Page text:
Want economic growth? Here’s why we should pay attention to our healthcare system!

Ageing societies pose several challenges like slow economic growth, providing healthcare facilities for the elderly, and taking care of them among others. Most of the western world is ageing and it is causing problems of productivity and economic growth. Japan has seen consistent deflation in the past 25 years or so and a large factor for that has been its ageing population. China too is slowing down due to its ageing population due to is one child policy in the early 1980’s that has been recently removed. Similarly Europe and America too are ageing and older societies when compared to India.

According to a recent report by HelpAge International, the world is ageing fast. In 2015, the proportion of elderly (above sixty years of age) to the total population was 12.3%. It is expected to rise to 16.5% by 2030 and 21.5% by 2050. The report also has the Global AgeWatch Index 2015 in which India is ranked 71st out of the total number of 96 countries considered for the study. The Index measures and ranks countries according to the social and economic wellbeing of their people. The Index has classified countries as Young, Ageing, High-Ageing and Hyper-Ageing societies. These respectively have below 10%, 10-20%, 20-30% and above 30% of the population that is above 60 years of age to the total population expressed as percentages. India at present thus is categorized as a young society. There are four pillars used for building the Index namely Income Security, Health Status, Capability and Enabling Environment. India performs relatively better on Enabling Environment pillar (52nd Rank) and Capability pillar (55th Rank) while performing badly on the Health pillar (87th Rank) and average on the Income Security pillar (72nd Rank). In the BRICS economies too, India is ranked better than only South Africa. China is ranked 52nd, Brazil is ranked 56th, Russia is ranked 65th, and South Africa is ranked 78th.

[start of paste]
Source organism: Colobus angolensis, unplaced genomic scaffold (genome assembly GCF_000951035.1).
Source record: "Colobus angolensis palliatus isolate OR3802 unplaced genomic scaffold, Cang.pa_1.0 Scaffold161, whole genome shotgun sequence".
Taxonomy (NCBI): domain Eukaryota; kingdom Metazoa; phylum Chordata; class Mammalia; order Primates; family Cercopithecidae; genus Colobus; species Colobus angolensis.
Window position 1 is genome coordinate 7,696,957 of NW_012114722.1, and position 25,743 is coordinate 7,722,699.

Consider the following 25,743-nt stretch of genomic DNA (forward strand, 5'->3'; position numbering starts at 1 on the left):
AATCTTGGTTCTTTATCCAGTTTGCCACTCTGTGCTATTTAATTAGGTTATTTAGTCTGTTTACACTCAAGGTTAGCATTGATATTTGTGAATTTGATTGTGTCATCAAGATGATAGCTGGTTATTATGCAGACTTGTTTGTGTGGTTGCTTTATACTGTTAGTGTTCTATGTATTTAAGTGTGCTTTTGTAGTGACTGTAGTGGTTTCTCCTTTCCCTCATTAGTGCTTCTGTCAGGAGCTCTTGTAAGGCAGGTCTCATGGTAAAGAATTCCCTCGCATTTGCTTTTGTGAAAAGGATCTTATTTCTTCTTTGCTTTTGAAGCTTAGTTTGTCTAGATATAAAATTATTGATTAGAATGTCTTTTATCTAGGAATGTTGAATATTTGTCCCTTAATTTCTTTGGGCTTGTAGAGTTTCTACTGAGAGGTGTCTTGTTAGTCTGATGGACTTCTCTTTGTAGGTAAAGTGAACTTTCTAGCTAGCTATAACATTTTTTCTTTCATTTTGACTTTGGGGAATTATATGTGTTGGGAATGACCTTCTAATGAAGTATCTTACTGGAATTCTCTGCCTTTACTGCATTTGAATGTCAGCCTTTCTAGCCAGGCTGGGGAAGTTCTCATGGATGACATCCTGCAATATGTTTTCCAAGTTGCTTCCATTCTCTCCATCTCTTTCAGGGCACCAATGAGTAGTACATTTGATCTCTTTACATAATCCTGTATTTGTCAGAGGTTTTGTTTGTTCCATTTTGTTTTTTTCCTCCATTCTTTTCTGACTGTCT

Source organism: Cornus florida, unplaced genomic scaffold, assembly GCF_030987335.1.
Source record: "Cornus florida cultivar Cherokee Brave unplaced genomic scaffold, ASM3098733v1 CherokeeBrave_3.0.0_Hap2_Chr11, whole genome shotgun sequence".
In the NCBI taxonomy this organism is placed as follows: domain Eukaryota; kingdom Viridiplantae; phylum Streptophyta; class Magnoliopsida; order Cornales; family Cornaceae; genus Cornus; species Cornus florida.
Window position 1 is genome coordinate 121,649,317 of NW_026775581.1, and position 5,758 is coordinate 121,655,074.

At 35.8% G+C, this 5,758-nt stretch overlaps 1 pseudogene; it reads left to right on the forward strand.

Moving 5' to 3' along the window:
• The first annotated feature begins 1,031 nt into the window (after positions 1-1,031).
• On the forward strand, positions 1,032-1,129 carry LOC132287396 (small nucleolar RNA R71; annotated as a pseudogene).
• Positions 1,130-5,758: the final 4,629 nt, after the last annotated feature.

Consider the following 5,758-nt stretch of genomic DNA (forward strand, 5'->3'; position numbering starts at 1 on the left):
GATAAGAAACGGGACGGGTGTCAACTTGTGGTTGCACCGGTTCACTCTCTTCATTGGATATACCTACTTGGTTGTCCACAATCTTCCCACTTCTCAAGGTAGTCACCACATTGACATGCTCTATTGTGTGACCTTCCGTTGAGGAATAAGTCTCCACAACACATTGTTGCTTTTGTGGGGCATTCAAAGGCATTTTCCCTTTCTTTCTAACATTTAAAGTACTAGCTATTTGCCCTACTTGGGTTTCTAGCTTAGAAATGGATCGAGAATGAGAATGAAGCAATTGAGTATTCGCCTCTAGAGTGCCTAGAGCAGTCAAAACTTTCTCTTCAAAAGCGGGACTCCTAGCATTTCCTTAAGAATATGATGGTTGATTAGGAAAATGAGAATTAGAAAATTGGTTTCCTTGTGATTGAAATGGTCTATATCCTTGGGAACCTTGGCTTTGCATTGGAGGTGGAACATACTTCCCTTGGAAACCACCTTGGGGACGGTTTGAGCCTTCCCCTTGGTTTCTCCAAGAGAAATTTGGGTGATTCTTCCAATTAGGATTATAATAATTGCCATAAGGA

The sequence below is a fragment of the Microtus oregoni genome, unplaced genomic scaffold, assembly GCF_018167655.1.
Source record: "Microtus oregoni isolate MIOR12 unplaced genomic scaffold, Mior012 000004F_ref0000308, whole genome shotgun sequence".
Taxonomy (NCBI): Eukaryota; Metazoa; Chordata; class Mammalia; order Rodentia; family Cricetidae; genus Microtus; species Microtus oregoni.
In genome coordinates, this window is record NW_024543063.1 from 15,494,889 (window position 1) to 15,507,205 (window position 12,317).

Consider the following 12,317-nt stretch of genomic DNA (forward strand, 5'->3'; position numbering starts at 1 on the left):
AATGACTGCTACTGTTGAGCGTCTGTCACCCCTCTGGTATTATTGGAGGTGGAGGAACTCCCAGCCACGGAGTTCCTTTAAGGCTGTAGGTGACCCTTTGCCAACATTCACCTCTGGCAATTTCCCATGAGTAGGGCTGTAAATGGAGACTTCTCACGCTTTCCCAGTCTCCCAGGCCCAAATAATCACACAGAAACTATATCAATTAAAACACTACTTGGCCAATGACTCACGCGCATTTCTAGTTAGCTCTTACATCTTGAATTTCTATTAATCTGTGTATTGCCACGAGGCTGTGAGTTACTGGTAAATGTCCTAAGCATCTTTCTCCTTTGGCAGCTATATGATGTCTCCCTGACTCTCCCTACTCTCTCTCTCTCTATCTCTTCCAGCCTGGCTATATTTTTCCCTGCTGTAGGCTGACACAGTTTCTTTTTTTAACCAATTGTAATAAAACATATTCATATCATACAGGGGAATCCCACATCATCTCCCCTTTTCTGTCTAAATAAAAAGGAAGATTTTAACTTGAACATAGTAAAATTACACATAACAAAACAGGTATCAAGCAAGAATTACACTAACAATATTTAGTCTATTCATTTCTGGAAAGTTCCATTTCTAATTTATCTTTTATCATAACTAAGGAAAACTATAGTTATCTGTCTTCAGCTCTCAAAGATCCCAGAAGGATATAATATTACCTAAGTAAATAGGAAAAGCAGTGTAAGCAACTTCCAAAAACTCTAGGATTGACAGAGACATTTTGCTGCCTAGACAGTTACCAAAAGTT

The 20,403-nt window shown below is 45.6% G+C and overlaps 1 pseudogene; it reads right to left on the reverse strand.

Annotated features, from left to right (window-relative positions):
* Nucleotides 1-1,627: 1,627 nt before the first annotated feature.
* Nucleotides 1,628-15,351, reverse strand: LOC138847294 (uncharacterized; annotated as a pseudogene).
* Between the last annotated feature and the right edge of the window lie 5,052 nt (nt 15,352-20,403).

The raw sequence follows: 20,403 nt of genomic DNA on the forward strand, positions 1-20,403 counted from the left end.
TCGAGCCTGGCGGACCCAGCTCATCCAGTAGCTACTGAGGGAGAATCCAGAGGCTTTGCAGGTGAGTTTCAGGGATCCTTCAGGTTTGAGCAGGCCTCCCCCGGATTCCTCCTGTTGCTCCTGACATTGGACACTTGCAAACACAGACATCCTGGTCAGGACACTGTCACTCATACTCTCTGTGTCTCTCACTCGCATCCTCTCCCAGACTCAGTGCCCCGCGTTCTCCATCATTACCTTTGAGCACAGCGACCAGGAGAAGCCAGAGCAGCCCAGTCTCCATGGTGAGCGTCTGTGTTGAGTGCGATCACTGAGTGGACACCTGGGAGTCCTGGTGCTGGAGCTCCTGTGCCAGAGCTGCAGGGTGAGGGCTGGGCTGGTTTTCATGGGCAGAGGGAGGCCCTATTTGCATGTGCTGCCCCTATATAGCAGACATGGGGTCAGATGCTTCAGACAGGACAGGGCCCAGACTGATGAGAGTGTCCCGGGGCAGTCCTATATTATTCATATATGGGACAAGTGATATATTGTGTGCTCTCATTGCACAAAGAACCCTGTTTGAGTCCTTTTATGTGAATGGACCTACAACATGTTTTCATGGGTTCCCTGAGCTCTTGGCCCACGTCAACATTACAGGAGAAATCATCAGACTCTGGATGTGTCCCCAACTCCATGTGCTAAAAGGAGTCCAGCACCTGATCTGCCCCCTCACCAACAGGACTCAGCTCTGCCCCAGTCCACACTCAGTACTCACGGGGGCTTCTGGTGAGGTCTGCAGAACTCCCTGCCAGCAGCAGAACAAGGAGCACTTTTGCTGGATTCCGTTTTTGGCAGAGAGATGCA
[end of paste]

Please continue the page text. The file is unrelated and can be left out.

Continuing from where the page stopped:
India still has a sizeable number of elderly people even though the proportion of people above 60 years of age is 8.9% of the total population. According to the Report, India has roughly 12 crore people above the age of 60. In the world at present, there is a total of 90 crore people above the age of 60 which shows that roughly one in every nine elderly people stays in India. The report also goes on to say that roughly one in four of these 12 crore people has access to pensions in India. This statistic corresponds to the International Labour Organization’s metric of one in four elderly people receiving pensions in low and middle-Income countries. A maintenance of up to a maximum of Rs. 10,000 (US$160) a month is also available to older people for food, clothing, housing, medical attendance and treatment. It is furnished under the State of Maintenance and Welfare of Parents and Senior Citizens Act, 2007. However, the report finds that the awareness of this law is low. A survey done by HelpAge India shows that only 59% of respondents were aware of pension eligibility while no one surveyed was aware of the 2007 Act.

Over the next decade, the governments, private sector and individuals at all levels should look to improve healthcare access to people and look at improving the subjective aspects of their lives and overall well-being in India. It will require a multi-pronged approach with improvements in income security, health care access and treatment as well as a sense of care, generosity and respect towards the elder generation. It will start with a behavioral change and social awakening towards the needs and requirements of the elderly.

Published in Business Insider on September 11, 2015. To know more

©2024 Amit Kapoor


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